I'm curious about the 'undefined' value in Haskell. Its interesting because you can put it just about anywhere, and Haskell will be happy. The following are all a-ok

[1.0, 2.0, 3.0 , undefined]  ::[Float]
[1, 2 ,3 undefined, 102312] :: [Int]
("CATS!", undefined)  :: (String, String)
....and many more

How does undefined work under the hood? What makes it possible to have data that is of every data type? Would it be possible for me to define a value like this that I can put everywhere, or is this some special case?

  • let undef = undef let f x = x + undef let f x = head undef, etc... and from the type of undef which is t we can see that it can be replaced by any type, hence it can be used anywhere anything of some type is expected.
    – Wes
    May 25 '13 at 10:26

There's nothing really special about undefined. It is just an exceptional value -- you could represent it with an infinite loop, or a crash, or a segfault. One way to write it is as a crash:

undefined :: a
undefined | False = undefined

Or a loop:

undefined = undefined

It is an exceptional value that can be an element of any type.

Since Haskell is lazy you can still use such values in computations. E.g.

 > length [undefined, undefined]

But otherwise, it is just a natural consequence of polymorphism and non-strictness.

  • 1
    @J.Abrahamson Out of interest why would removing undefined from Haskell mess with turing completeness? I personally have never had to use it in a program. Is it more that something (crash, infinite loop, segfault) etc. has to exist for turing completeness and undefined > infinite loop as it crashes immediately with an error message?
    – semicolon
    Mar 3 '16 at 0:18
  • @semicolon It's more simple than that. Since Haskell let's us directly represent Turing Complete computations (sorry, @pigworker!) it means that it's always going to have undefined. If undefined was not defined for us then we could always define it as undefined :: a; undefined = let x = x in x. This has the same semantics as undefined (though different observable behavior) from the perspective of Haskell-the-language. Mar 3 '16 at 1:15
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    @J.Abrahamson ah I see. So basically the only way to prevent it from existing would be to heavily restrict what the user can do, basically needing to prove the users code correct. Which is impossible to do for every arbitrary problem, and a turing complete language can solve any arbitrary problem.
    – semicolon
    Mar 3 '16 at 2:51
  • @semicolon That's basically the idea. Another way to look at it is that types in Haskell are not strong enough to talk about Haskell's completeness and therefore the type system has a hole where it cannot "see" infinite loops. Mar 3 '16 at 3:37

The interesting property you're examining is that undefined has the type a for any type a we choose, i.e. undefined :: a with no constraints. As others have noted, undefined might be thought of as an error or infinite loop. I'd like to argue that it's better thought of as "the vacuously true statement". It's an almost unavoidable hole in any type system closely related to the Halting Problem, but it's fun to think about it from the point of view of logic.

One way to think about programming with types is that it's a puzzle. Someone gives you a type and asks you to implement a function which is of that type. For instance

Question:    fn  ::  a -> a
Answer:      fn  =  \x -> x

is an easy one. We need to produce an a for any type a, but we're given one as an input so we can just return that.

With undefined, this game is always easy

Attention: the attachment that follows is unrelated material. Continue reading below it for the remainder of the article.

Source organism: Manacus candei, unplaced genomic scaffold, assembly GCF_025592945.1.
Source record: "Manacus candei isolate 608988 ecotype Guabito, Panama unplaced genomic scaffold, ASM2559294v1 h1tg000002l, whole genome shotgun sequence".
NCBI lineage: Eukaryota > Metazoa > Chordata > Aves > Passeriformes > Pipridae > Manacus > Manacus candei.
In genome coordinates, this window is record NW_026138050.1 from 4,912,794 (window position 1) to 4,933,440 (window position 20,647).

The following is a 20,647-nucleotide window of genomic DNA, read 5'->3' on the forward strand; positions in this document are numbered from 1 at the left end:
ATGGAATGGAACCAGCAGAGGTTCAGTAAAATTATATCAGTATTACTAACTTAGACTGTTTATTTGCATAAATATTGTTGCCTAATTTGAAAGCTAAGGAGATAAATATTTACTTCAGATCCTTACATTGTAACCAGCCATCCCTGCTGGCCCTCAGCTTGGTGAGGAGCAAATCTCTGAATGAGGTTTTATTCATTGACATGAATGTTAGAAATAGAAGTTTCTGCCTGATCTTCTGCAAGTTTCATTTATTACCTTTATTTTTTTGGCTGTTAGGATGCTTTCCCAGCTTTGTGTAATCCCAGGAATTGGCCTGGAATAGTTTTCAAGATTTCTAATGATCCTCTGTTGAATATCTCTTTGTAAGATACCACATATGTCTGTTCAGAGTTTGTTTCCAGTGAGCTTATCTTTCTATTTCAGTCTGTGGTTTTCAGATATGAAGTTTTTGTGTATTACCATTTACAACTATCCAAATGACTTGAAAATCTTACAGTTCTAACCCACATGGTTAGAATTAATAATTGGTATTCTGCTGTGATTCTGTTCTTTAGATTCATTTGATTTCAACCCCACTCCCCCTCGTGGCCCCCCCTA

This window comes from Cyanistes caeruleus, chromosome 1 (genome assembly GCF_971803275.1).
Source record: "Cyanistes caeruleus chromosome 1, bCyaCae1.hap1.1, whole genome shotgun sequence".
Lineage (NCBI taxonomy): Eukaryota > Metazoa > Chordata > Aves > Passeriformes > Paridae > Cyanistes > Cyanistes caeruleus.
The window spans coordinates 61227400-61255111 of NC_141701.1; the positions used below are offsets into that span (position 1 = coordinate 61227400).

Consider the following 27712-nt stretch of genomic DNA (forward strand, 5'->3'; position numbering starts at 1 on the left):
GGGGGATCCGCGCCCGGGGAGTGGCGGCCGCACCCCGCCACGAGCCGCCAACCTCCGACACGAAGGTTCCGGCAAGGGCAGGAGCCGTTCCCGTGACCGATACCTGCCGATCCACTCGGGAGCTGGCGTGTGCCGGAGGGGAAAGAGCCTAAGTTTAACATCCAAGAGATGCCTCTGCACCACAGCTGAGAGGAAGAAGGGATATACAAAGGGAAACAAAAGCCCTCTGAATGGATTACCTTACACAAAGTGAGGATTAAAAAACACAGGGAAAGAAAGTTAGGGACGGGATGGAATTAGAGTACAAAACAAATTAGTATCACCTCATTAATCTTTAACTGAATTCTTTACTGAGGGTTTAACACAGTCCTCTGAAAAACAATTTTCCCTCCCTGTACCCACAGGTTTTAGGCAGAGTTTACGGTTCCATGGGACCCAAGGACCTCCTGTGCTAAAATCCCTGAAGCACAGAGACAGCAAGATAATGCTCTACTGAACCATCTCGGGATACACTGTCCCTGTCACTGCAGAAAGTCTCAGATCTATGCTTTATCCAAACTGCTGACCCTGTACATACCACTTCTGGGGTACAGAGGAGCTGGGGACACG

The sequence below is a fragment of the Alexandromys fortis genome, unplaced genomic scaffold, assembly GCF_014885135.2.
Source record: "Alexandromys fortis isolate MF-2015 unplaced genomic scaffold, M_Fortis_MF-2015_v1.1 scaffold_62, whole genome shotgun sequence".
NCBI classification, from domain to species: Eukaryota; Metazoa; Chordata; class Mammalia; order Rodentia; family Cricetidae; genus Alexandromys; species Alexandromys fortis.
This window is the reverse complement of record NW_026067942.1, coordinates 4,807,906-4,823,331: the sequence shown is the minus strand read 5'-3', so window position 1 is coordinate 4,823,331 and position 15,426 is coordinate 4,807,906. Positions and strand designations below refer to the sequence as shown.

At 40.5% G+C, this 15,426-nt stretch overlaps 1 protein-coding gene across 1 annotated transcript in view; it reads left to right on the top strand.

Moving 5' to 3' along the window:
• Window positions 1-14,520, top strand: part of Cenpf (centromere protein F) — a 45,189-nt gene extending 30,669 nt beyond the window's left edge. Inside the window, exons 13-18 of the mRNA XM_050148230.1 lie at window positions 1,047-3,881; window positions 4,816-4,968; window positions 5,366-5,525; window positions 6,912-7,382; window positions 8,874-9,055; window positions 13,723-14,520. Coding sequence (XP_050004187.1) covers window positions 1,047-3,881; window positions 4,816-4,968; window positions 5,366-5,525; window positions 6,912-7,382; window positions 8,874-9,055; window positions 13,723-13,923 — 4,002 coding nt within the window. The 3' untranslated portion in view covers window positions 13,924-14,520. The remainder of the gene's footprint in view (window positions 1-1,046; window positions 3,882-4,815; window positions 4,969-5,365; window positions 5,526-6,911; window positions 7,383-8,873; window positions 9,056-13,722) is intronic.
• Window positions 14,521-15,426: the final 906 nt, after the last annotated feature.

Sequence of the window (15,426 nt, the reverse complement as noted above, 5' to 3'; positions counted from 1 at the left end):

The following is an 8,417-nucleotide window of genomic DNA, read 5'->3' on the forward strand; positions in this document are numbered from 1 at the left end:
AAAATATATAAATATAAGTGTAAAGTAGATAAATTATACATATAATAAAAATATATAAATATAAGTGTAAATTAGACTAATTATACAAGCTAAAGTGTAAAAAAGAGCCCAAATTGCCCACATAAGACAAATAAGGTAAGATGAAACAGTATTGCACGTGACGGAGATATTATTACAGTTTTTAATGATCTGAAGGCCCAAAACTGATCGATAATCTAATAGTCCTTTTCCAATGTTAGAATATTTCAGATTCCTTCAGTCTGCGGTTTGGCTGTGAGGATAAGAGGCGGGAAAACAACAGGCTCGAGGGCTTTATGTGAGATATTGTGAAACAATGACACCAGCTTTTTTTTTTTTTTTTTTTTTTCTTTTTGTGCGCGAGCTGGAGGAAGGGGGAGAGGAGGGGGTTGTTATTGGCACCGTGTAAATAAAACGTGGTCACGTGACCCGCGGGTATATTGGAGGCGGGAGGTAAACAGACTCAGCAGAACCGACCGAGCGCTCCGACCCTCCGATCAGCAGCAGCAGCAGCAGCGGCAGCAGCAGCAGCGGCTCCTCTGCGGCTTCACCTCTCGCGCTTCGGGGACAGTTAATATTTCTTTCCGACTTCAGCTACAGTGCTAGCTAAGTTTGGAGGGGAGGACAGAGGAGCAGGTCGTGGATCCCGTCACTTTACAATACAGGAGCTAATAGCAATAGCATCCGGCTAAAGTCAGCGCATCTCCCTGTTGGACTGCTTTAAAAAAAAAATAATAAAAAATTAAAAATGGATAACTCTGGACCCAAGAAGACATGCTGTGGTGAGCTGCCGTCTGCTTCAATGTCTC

Question:    fn  ::  Int -> m (f [a])
Answer:      fn  =  \i   -> undefined    -- backdoor!

so let's be rid of it. Making sense of undefined is easiest when you live in a world without it. Now our game gets harder. Sometimes it's possible

Question:    fn  :: (forall r. (a -> r) -> r) -> a
Answer:      fn  =  \f                        -> f id

But suddenly it's sometimes not possible as well!

Question:    fn  ::  a -> b
Answer:      fn  =   ???                  -- this is `unsafeCoerce`, btw.
                                          -- if `undefined` isn't fair game,
                                          -- then `unsafeCoerce` isn't either

Or is it?

-- The fixed-point combinator, the genesis of any recursive program

Question:    fix  ::  (a -> a) -> a
Answer:      fix  =   \f       -> let a = f a in a

                                          -- Why does this work?
                                          -- One should be thinking of Russell's 
                                          -- Paradox right about now. This plays
                                          -- the same role as a non-wellfounded set.

Which is legal because Haskell's let binding is lazy and (generally) recursive. Now we're golden.

Question:    fn   ::  a -> b
Answer:      fn   =  \a -> fix id         -- This seems unfair?

Even without having undefined built-in we can rebuild it in our game using any old infinite loop. The types check out. To truly prevent ourselves from having undefined in Haskell we'd need to solve the Halting Problem.

Question:    undefined  ::  a
Answer:      undefined  =   fix id

Now, as you've seen, undefined is useful for debugging since it can be a placeholder for any value. It's unfortunately terrible for operations since it either leads to an infinite loop or an immediate crash. It's also really bad for our game because it lets us cheat. Finally, I hope I've demonstrated that it's pretty hard to not have undefined so long as your language has (potentially infinite) loops.

There exist languages like Agda and Coq which trade away loops in order to truly eliminate undefined. They do this because this game I've invented can, in some cases, actually be very valuable. It can encode statements of logic and thus be used to form very, very rigorous mathematical proofs. Your types represent theorems and your programs are assurances that that theorem is substantiated. The existence of undefined would mean that all theorems are substantiatable and thus make the whole system untrustworthy.

But in Haskell, we're more interested in looping than proofing, so we'd rather have fix than be certain there wasn't an undefined.

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    I think this is a very good answer, but it should have some breadcrumbs for anyone who's interested in developing it further, e.g. the Curry-Howard correspondence.
    – John L
    May 25 '13 at 16:12
  • 1
    Not all infinite loops are useless: blog.sigfpe.com/2007/07/data-and-codata.html . And if you really want Turing-completeness, you can't rule out all non-terminating programs.
    – Joker_vD
    May 25 '13 at 21:23
  • Yes—both of these are worth mentioning as followups. May 25 '13 at 22:11
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    There's a problem with characterizing undefined as "the vacuously true statement," though, which is that it makes it sound like undefined corresponds to a tautological statement in logic, when nothing could be farther from the truth (ahem). In logical terms, allowing ourselves to have undefined :: forall a. a is fundamentally like saying that we have a proof for any statement a, no matter what a is—but logically speaking, this entails we can prove contradictions! May 25 '13 at 23:47